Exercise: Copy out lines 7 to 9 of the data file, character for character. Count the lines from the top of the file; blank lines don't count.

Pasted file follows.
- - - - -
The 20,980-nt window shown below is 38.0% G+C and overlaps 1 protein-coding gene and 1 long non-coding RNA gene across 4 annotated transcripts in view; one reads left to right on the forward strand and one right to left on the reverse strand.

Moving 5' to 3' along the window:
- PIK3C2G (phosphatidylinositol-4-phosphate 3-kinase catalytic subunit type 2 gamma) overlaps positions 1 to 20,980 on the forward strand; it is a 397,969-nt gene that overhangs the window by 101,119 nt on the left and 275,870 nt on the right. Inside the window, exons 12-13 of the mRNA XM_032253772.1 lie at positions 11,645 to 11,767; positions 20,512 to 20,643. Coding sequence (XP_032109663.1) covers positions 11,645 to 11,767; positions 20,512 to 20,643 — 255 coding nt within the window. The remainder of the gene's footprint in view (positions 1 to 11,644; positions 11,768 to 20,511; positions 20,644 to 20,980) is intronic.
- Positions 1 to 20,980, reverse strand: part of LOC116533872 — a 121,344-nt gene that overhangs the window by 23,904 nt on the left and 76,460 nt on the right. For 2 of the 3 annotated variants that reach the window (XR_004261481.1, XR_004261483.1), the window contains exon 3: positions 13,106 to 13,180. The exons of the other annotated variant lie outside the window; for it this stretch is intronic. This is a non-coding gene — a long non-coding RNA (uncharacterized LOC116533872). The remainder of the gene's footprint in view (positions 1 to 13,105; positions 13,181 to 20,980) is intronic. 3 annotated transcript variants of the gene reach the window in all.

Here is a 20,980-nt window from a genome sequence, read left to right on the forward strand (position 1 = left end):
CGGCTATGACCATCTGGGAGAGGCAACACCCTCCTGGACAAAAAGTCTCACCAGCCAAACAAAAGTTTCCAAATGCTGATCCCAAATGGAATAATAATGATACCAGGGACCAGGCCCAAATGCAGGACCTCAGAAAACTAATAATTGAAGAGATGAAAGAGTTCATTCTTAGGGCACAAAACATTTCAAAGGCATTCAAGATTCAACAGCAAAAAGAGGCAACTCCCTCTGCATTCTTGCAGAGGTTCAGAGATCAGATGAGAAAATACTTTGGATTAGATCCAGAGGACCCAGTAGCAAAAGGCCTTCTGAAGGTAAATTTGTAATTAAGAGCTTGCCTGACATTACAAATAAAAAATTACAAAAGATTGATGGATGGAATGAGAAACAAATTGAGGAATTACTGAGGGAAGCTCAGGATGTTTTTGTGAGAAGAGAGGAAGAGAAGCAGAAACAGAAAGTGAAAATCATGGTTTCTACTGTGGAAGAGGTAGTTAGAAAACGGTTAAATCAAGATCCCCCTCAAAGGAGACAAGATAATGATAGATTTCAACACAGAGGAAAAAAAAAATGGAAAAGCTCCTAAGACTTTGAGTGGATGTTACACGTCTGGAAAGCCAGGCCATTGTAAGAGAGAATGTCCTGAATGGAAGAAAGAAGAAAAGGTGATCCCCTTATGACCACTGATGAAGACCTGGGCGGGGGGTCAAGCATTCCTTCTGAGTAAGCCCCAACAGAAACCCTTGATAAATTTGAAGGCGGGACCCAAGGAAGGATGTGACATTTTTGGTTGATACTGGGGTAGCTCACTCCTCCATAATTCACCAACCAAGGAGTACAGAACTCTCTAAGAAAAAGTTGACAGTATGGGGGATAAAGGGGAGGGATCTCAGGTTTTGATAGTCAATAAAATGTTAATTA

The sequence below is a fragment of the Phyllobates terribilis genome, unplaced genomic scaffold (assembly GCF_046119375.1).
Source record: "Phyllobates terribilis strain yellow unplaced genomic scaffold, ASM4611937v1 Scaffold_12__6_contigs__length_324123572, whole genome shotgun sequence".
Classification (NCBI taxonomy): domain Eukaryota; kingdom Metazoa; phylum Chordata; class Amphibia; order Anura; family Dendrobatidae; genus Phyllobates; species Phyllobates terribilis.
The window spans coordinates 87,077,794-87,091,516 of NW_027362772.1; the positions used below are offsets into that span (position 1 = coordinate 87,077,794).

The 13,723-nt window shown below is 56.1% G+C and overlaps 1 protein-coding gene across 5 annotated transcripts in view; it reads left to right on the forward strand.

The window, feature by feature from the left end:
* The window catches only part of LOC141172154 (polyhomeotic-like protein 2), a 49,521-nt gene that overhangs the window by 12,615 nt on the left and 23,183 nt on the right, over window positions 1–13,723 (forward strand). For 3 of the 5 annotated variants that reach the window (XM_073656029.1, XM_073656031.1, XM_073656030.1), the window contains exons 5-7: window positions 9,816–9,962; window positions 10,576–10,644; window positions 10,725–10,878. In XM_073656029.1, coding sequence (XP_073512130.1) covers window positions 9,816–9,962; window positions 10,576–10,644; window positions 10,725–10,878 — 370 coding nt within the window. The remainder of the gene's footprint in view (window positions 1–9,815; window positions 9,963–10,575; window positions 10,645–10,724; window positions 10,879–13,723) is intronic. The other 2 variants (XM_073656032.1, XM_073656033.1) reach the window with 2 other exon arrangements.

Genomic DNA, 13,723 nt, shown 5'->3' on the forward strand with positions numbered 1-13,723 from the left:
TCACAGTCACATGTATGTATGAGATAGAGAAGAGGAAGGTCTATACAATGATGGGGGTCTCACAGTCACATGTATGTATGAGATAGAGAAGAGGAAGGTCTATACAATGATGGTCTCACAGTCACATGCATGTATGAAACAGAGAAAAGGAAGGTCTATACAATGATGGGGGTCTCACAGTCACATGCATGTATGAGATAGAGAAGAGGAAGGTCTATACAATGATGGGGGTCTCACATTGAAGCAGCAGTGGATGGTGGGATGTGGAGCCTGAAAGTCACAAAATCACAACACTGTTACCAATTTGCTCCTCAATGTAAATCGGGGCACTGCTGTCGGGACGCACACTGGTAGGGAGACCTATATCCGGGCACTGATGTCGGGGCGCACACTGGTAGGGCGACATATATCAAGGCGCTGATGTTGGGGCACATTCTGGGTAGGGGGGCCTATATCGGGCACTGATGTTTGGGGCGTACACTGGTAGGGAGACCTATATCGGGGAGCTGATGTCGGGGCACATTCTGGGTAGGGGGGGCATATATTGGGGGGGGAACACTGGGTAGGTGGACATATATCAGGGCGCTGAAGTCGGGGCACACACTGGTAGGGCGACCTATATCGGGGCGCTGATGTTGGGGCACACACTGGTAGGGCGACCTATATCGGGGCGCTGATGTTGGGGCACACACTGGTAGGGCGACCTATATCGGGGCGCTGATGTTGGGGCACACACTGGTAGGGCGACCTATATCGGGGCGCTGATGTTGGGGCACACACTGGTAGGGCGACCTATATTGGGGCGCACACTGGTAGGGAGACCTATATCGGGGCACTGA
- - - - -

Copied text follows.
The sequence below is a fragment of the Phyllobates terribilis genome, unplaced genomic scaffold (assembly GCF_046119375.1).
Source record: "Phyllobates terribilis strain yellow unplaced genomic scaffold, ASM4611937v1 Scaffold_12__6_contigs__length_324123572, whole genome shotgun sequence".
Classification (NCBI taxonomy): domain Eukaryota; kingdom Metazoa; phylum Chordata; class Amphibia; order Anura; family Dendrobatidae; genus Phyllobates; species Phyllobates terribilis.